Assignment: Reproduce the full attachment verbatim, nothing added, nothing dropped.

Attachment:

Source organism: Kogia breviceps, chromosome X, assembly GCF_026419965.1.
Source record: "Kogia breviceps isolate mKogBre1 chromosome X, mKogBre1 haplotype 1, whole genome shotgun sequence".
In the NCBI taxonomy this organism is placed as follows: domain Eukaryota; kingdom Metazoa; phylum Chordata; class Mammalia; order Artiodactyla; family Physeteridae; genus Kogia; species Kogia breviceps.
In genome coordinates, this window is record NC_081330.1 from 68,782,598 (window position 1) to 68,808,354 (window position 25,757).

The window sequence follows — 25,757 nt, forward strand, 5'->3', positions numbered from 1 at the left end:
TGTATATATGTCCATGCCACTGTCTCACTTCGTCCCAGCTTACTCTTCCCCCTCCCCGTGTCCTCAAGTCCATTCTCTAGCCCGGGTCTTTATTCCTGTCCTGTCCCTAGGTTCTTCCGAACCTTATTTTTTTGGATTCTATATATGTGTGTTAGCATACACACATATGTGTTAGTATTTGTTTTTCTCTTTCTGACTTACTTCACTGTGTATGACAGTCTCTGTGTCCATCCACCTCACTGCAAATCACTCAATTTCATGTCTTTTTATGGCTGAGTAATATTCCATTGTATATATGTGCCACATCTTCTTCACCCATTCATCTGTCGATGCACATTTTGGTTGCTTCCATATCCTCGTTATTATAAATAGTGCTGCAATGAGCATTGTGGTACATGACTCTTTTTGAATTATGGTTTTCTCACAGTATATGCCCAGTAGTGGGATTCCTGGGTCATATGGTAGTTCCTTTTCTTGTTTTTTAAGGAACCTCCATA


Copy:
Source organism: Kogia breviceps, chromosome X, assembly GCF_026419965.1.
Source record: "Kogia breviceps isolate mKogBre1 chromosome X, mKogBre1 haplotype 1, whole genome shotgun sequence".
In the NCBI taxonomy this organism is placed as follows: domain Eukaryota; kingdom Metazoa; phylum Chordata; class Mammalia; order Artiodactyla; family Physeteridae; genus Kogia; species Kogia breviceps.
In genome coordinates, this window is record NC_081330.1 from 68,782,598 (window position 1) to 68,808,354 (window position 25,757).

The window sequence follows — 25,757 nt, forward strand, 5'->3', positions numbered from 1 at the left end:
TGTATATATGTCCATGCCACTGTCTCACTTCGTCCCAGCTTACTCTTCCCCCTCCCCGTGTCCTCAAGTCCATTCTCTAGCCCGGGTCTTTATTCCTGTCCTGTCCCTAGGTTCTTCCGAACCTTATTTTTTTGGATTCTATATATGTGTGTTAGCATACACACATATGTGTTAGTATTTGTTTTTCTCTTTCTGACTTACTTCACTGTGTATGACAGTCTCTGTGTCCATCCACCTCACTGCAAATCACTCAATTTCATGTCTTTTTATGGCTGAGTAATATTCCATTGTATATATGTGCCACATCTTCTTCACCCATTCATCTGTCGATGCACATTTTGGTTGCTTCCATATCCTCGTTATTATAAATAGTGCTGCAATGAGCATTGTGGTACATGACTCTTTTTGAATTATGGTTTTCTCACAGTATATGCCCAGTAGTGGGATTCCTGGGTCATATGGTAGTTCCTTTTCTTGTTTTTTAAGGAACCTCCATA